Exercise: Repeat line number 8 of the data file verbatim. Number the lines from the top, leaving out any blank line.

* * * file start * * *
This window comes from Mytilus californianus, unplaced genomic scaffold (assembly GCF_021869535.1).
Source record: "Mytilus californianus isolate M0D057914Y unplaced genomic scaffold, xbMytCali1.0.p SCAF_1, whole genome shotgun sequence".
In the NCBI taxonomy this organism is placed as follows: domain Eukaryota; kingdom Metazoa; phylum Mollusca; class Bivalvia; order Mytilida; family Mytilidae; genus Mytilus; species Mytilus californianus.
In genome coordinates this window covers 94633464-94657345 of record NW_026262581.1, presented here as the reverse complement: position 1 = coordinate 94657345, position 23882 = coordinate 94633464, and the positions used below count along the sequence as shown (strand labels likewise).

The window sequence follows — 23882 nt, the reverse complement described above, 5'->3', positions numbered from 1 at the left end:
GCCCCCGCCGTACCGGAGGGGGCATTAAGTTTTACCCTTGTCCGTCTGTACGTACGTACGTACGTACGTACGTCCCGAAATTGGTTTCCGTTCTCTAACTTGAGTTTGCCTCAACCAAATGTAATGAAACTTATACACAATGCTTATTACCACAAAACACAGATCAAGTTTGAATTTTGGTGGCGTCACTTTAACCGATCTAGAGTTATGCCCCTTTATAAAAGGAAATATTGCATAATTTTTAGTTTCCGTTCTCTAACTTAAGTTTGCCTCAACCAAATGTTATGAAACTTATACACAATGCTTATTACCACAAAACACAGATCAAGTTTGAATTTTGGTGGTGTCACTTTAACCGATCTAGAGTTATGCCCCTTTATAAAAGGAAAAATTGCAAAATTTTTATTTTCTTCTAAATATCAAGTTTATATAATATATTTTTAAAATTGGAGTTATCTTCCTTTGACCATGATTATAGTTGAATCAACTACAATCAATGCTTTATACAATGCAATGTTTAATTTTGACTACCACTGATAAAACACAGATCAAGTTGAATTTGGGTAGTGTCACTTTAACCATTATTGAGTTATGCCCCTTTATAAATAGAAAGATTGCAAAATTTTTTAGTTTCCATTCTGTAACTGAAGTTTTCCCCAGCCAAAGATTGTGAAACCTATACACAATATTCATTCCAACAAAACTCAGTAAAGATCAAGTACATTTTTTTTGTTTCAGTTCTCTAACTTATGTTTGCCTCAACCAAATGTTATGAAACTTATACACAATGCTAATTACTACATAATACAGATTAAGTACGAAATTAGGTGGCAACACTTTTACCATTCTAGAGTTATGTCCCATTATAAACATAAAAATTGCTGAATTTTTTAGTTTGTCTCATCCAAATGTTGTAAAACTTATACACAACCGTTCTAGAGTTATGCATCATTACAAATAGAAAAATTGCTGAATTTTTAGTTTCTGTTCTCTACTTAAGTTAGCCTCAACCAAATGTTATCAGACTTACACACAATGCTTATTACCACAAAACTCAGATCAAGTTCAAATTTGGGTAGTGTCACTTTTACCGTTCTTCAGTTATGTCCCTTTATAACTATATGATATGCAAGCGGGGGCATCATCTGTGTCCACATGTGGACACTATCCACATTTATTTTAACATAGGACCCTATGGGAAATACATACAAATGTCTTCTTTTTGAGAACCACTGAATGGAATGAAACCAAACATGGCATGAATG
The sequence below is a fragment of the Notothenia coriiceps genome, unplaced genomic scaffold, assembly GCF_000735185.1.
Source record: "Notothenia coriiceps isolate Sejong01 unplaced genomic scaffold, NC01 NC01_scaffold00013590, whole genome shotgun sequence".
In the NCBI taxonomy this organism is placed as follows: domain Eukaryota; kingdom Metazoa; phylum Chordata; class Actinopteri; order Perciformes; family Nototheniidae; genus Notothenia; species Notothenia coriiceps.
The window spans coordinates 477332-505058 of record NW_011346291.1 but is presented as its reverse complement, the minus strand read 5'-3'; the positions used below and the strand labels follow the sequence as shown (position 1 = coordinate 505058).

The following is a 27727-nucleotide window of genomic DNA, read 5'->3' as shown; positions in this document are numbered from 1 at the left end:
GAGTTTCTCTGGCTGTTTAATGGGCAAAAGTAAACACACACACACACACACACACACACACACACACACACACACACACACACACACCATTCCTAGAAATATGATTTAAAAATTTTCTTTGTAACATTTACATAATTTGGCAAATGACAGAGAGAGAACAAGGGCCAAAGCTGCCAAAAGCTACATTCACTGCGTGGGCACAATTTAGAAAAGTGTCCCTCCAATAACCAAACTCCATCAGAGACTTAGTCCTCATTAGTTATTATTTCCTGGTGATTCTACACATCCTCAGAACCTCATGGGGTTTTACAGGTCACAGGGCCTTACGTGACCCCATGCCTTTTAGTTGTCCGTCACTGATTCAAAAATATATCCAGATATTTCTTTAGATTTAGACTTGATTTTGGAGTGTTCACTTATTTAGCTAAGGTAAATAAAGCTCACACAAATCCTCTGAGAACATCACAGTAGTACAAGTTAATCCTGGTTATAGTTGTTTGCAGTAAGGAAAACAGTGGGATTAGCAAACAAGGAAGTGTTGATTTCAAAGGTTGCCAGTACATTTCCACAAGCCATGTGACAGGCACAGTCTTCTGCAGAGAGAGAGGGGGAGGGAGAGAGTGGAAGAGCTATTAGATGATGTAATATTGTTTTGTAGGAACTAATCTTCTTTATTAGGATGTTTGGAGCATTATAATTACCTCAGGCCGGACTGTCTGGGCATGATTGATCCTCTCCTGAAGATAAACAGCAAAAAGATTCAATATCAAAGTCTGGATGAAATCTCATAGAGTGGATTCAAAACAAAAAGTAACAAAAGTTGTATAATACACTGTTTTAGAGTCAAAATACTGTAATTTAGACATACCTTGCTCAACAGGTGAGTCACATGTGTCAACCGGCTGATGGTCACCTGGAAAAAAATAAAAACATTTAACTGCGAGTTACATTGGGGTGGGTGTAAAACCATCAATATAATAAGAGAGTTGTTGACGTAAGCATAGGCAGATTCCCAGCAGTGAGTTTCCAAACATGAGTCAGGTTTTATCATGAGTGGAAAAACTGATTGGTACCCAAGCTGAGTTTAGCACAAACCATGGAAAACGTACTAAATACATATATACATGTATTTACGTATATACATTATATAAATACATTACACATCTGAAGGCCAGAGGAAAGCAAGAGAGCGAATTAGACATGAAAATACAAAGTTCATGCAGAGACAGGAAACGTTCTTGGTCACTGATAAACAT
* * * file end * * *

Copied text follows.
Source record: "Notothenia coriiceps isolate Sejong01 unplaced genomic scaffold, NC01 NC01_scaffold00013590, whole genome shotgun sequence".